Stefan Kolen

Stefan Kolen

Stefan Kolen, who is studying at The Eindhoven University of Technology, was awarded Joint Second Place in the Architects for Health’s First Student Health Design Award (2007) for the following submission. For contact please email: stefan@nelok.nl

Dutch Mountain Asthmatic Clinic, Rotterdam

The city of Rotterdam is currently planning a new hospital. The master plan also contains an asthma clinic built for the residents of Rotterdam. The site of this clinic is situated directly on top of subway station Dijkzigt and is connected to its context by car, bus, taxi and subway. However, this location also has some crucial downsides. Poor air quality and sound nuisance as a result of heavy traffic make it an unhealthy place, especially for asthma patients. The new clinic deals with this problem by introducing a green zone (called Airport) into the building. Within this zone, the air quality is at its best. The Airport is a true heterotopia; a clean park at one of the most air-polluted places in Holland.

Before discussing the clinic it is important to conclude that residents of large cities value access above short distances. The distance in yards doesn’t matter, what matters is the distance in units of time. As Guy Debord stated; “One measures the distances that effectively separate two regions of a city, distances that may have little relation with the physical distance between them”. This viewpoint puts the site of the clinic, thanks to its exceptional accessibility, very close to the residents of Rotterdam.

The green zone or “Airport” is not only restricted to its patients but is also accessible to the public. It is a place where you can step out of the context of the city and catch your breath. Like the Airport, the program of the building is not only asthma related. It also contains public elements like a small movie theatre, restaurant, internet café, etc. This mixture of patients and public functions promotes the incorporation of the clinic in society and prevents isolation of the asthma patients. Because patients often have to stay for a long period of time in the clinic, it really defines their world at that time. It forms the patient’s macrocosm.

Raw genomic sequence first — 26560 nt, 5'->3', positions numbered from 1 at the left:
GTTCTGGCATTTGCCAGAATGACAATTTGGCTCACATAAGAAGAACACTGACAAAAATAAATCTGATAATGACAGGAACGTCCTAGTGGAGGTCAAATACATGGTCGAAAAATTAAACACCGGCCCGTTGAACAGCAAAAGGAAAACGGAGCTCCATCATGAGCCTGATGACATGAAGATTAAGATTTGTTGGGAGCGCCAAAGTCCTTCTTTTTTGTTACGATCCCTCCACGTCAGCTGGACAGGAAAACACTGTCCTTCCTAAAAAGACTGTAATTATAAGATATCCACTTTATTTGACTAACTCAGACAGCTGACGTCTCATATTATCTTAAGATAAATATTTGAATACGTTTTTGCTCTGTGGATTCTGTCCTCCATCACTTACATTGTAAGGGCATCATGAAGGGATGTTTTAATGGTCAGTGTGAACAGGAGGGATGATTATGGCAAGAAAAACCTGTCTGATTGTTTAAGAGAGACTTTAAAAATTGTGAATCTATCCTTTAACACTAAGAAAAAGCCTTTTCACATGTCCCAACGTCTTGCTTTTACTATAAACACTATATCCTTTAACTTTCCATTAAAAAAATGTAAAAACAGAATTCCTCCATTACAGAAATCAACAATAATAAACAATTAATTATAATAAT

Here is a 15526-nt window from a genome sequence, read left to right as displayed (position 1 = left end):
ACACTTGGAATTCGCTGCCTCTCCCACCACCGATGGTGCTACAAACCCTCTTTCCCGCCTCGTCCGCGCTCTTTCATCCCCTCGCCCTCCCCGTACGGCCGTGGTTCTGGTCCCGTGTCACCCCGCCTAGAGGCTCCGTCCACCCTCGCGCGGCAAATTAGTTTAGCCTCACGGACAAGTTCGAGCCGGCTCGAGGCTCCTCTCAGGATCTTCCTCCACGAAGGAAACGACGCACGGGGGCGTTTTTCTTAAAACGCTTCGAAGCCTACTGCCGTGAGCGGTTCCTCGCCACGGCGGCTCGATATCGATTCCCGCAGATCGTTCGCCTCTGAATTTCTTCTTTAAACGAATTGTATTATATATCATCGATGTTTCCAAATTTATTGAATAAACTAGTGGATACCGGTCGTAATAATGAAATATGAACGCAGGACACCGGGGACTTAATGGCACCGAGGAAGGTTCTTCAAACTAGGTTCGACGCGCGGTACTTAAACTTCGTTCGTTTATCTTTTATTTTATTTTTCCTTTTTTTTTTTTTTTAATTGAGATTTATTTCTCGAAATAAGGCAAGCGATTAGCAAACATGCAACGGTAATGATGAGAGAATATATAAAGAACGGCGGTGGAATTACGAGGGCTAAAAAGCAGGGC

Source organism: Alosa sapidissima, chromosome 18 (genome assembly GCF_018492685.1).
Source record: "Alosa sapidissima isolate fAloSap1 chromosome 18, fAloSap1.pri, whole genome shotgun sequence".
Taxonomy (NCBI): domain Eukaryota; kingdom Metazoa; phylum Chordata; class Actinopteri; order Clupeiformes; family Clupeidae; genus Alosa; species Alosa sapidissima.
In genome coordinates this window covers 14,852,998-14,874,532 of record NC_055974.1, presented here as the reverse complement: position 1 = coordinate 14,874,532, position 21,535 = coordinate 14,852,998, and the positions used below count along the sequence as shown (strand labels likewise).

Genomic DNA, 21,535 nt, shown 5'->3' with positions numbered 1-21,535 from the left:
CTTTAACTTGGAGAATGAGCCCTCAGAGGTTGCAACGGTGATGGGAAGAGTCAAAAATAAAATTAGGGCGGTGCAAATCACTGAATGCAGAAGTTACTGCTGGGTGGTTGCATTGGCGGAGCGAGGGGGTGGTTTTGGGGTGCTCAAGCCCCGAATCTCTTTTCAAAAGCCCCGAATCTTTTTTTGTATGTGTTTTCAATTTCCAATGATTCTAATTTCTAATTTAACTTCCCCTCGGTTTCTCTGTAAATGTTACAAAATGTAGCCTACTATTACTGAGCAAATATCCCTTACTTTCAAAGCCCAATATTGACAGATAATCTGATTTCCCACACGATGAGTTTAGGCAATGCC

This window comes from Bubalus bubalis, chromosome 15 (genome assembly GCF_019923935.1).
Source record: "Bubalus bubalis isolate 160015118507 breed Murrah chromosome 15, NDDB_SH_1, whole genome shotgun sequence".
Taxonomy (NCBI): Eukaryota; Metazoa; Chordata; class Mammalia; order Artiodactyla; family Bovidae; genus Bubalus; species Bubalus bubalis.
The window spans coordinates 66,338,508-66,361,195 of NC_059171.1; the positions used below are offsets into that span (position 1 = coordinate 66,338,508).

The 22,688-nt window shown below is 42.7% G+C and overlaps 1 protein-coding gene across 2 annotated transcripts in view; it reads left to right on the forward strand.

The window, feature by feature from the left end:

New programmatic freedoms arise because the distance in yards is subordinate to the distance in units of time. There are no restrictions to the positioning of the program, as long as the various functions are accessible within an acceptable time frame. This makes a shuffle of the program possible. All functions of the clinic are repositioned according to their specific needs like air quality, daylight, presence of green, view, etc. Reshuffling the program introduces new groups of functions. Each group or “theme” has its own characteristics concerning the use of colour and light, accessibility, structure, etc. Each theme forms a cosmos in its own.

The themes are efficiently stacked to exploit the characteristics of the site. Each theme will be served by one unique elevator (which only stops at that specific theme) to maximize its accessibility. The elevators are carried out as double-deck models in order to reduce elevator shafts and regulate flows of patients and public separately. A slow walkway incorporated in the façade of the building acts as a counterpart of the rapid mechanical elevator routes. This means the building shrinks or stretches according to the chosen route (elevator or walkway).

Grouping the program and providing different experiences of distance enlarges the cosmos of the patient and makes the building appear less restrictive.

The building consists of two volumes; the tower with the various themes and a hotel for long-stay patients. The tower is divided in three parts by its construction. Each part has its own air quality. This enables the patient to choose which type of air quality suits his current needs and helps him discover his own limitations on this level. This kind of self management can also be found in the walkway incorporated in the building façade. This scheme of stairs and ramps teaches the patient to cope with his disorder and to get ready for everyday life.

The main volume of the clinic, the tower, is a very expressive form. The alienation which occurs as a result of this form stands for the heterotopias found within the structure. It is not a building in traditional sense, but rather a collection of differentiated connections.

The building concept provokes interaction between patients and nonpatients and generates various impulses (varying air quality, light intensity, structure). The building contributes to the patients’ process of adjusting to the everyday life and extends their capabilities.

The Architects for Health
First Student Health Design Award
was sponsored by

modulex